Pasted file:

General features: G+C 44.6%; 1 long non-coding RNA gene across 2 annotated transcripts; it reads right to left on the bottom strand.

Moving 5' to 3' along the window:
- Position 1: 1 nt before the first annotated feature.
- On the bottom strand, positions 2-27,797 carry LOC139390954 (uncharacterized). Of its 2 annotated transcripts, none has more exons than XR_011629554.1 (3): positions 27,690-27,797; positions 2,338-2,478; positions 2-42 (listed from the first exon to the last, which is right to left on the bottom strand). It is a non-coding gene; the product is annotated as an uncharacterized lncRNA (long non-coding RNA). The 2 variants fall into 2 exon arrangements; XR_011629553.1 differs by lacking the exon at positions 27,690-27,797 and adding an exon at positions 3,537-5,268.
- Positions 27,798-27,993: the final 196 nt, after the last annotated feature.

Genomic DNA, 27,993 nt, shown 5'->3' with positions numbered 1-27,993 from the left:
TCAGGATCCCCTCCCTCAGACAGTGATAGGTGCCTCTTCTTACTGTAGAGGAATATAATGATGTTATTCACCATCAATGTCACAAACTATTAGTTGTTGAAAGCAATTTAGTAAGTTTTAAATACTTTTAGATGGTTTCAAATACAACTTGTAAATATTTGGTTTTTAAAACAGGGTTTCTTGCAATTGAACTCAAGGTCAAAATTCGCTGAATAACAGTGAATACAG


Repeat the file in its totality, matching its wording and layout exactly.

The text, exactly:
General features: G+C 44.6%; 1 long non-coding RNA gene across 2 annotated transcripts; it reads right to left on the bottom strand.

Moving 5' to 3' along the window:
- Position 1: 1 nt before the first annotated feature.
- On the bottom strand, positions 2-27,797 carry LOC139390954 (uncharacterized). Of its 2 annotated transcripts, none has more exons than XR_011629554.1 (3): positions 27,690-27,797; positions 2,338-2,478; positions 2-42 (listed from the first exon to the last, which is right to left on the bottom strand). It is a non-coding gene; the product is annotated as an uncharacterized lncRNA (long non-coding RNA). The 2 variants fall into 2 exon arrangements; XR_011629553.1 differs by lacking the exon at positions 27,690-27,797 and adding an exon at positions 3,537-5,268.
- Positions 27,798-27,993: the final 196 nt, after the last annotated feature.

Genomic DNA, 27,993 nt, shown 5'->3' with positions numbered 1-27,993 from the left:
TCAGGATCCCCTCCCTCAGACAGTGATAGGTGCCTCTTCTTACTGTAGAGGAATATAATGATGTTATTCACCATCAATGTCACAAACTATTAGTTGTTGAAAGCAATTTAGTAAGTTTTAAATACTTTTAGATGGTTTCAAATACAACTTGTAAATATTTGGTTTTTAAAACAGGGTTTCTTGCAATTGAACTCAAGGTCAAAATTCGCTGAATAACAGTGAATACAG